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Residential Care Homes: Are They Right for You?

By Jan Bolder - February 7, 2014

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A residential care home can be an option for seniors with disabilities who can no longer independently care for themselves, but they may not be right for every senior. Here’s what to look at before deciding.

Physical Needs

Something like amputated limbs or severe arthritis can prevent a senior from carrying on their life as well as needed, and a residential care home takes care of that. They employ staff skilled in taking care of disabled seniors, assisting them with tasks like dressing, bathing, laundering, shopping, and physiotherapy.

Some residential care homes are also designed to assist seniors who progress physically from bad to worse, like those with Alzheimer’s or other forms of dementia. The ideal situation is to find a residential care home that focuses exactly on the senior’s physical needs, but that may not always be possible.

Medical Needs

As seniors age, they have more and more medical needs to be addressed, and a residential care home can be just the place for that. But keeping track of knowing exactly which medications to take—and when—can be hard to sort out, but residential care staff are there to keep on top of all that. And just in case anything happens, residential care home staff know how to react and who to call.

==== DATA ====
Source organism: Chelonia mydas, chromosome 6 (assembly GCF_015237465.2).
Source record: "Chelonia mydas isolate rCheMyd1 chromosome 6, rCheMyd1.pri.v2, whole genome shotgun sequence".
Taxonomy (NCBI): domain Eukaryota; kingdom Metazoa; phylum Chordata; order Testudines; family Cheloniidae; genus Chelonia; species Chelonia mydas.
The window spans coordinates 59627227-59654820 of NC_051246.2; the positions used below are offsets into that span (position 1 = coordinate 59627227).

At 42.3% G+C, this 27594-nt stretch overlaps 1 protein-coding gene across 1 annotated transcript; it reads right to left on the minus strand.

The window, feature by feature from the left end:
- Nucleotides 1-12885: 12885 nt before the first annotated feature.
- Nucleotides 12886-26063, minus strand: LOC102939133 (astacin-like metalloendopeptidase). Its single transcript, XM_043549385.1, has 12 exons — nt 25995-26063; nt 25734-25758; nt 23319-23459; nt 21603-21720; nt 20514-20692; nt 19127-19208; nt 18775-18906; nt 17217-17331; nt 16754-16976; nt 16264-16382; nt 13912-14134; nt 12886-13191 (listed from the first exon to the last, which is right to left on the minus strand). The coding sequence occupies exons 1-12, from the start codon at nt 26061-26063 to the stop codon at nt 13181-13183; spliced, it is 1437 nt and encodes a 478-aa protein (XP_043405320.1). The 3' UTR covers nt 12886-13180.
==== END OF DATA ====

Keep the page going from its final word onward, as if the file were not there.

Social Needs

Just because a senior needs assistance with daily living doesn’t mean they should be completely removed from society, as they still enjoy interacting with other people. In this aspect, a residential care home can be a good option because not only are there other patients there, but social activities are scheduled on a regular basis.

As well, some residential care homes also plan social activities for all seniors based on their physical and cognitive levels, such as music therapy, Aqua Fit, bingo, park outings, and various sports. Staff understand that seniors already have something that impedes their ability to live independently, and so they keep that in mind when planning the social calendar.

Things to Consider

Before placing your senior in a residential care home, it’s important to go over what exactly their needs are; how easy or difficult it will be to visit them—and how far away the home is; what your and your senior’s financial situations are; the level of care provided over a period of time and how it’ll change when your senior does; how close the home is to a hospital or clinic is; what the protocols are in cases of emergencies, and who the staff actually are.

 

Placing a senior in a residential care home can be a great option for those unable to care for themselves anymore, but it’s important to know exactly what that entails.